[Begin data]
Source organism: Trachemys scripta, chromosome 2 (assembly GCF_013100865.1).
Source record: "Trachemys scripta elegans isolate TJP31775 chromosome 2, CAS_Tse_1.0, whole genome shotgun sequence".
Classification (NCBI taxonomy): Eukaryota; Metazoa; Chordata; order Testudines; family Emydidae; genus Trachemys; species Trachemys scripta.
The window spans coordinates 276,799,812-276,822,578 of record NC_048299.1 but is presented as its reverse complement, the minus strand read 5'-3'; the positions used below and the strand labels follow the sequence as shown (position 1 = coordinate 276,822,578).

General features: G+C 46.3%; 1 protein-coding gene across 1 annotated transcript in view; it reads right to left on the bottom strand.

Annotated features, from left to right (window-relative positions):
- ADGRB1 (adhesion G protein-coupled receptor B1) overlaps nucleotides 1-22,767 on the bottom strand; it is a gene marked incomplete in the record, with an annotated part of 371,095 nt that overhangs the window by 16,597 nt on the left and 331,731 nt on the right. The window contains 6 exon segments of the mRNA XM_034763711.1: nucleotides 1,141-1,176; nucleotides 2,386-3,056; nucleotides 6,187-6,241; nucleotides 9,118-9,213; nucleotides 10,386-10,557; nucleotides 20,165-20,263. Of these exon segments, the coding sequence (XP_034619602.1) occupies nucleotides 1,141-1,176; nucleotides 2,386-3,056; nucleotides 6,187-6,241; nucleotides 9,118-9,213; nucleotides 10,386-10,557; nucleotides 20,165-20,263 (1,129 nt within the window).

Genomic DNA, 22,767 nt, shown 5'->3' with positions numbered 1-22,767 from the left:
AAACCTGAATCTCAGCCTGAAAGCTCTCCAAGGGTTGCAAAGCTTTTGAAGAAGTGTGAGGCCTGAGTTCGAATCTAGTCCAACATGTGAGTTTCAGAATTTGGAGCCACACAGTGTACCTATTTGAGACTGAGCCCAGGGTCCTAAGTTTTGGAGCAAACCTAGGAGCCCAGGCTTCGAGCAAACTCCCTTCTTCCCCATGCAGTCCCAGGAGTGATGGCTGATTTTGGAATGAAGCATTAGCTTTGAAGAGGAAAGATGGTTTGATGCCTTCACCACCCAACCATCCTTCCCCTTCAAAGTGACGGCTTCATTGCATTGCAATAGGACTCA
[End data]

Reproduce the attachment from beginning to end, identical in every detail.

Source organism: Trachemys scripta, chromosome 2 (assembly GCF_013100865.1).
Source record: "Trachemys scripta elegans isolate TJP31775 chromosome 2, CAS_Tse_1.0, whole genome shotgun sequence".
Classification (NCBI taxonomy): Eukaryota; Metazoa; Chordata; order Testudines; family Emydidae; genus Trachemys; species Trachemys scripta.
The window spans coordinates 276,799,812-276,822,578 of record NC_048299.1 but is presented as its reverse complement, the minus strand read 5'-3'; the positions used below and the strand labels follow the sequence as shown (position 1 = coordinate 276,822,578).

General features: G+C 46.3%; 1 protein-coding gene across 1 annotated transcript in view; it reads right to left on the bottom strand.

Annotated features, from left to right (window-relative positions):
- ADGRB1 (adhesion G protein-coupled receptor B1) overlaps nucleotides 1-22,767 on the bottom strand; it is a gene marked incomplete in the record, with an annotated part of 371,095 nt that overhangs the window by 16,597 nt on the left and 331,731 nt on the right. The window contains 6 exon segments of the mRNA XM_034763711.1: nucleotides 1,141-1,176; nucleotides 2,386-3,056; nucleotides 6,187-6,241; nucleotides 9,118-9,213; nucleotides 10,386-10,557; nucleotides 20,165-20,263. Of these exon segments, the coding sequence (XP_034619602.1) occupies nucleotides 1,141-1,176; nucleotides 2,386-3,056; nucleotides 6,187-6,241; nucleotides 9,118-9,213; nucleotides 10,386-10,557; nucleotides 20,165-20,263 (1,129 nt within the window).

Genomic DNA, 22,767 nt, shown 5'->3' with positions numbered 1-22,767 from the left:
AAACCTGAATCTCAGCCTGAAAGCTCTCCAAGGGTTGCAAAGCTTTTGAAGAAGTGTGAGGCCTGAGTTCGAATCTAGTCCAACATGTGAGTTTCAGAATTTGGAGCCACACAGTGTACCTATTTGAGACTGAGCCCAGGGTCCTAAGTTTTGGAGCAAACCTAGGAGCCCAGGCTTCGAGCAAACTCCCTTCTTCCCCATGCAGTCCCAGGAGTGATGGCTGATTTTGGAATGAAGCATTAGCTTTGAAGAGGAAAGATGGTTTGATGCCTTCACCACCCAACCATCCTTCCCCTTCAAAGTGACGGCTTCATTGCATTGCAATAGGACTCA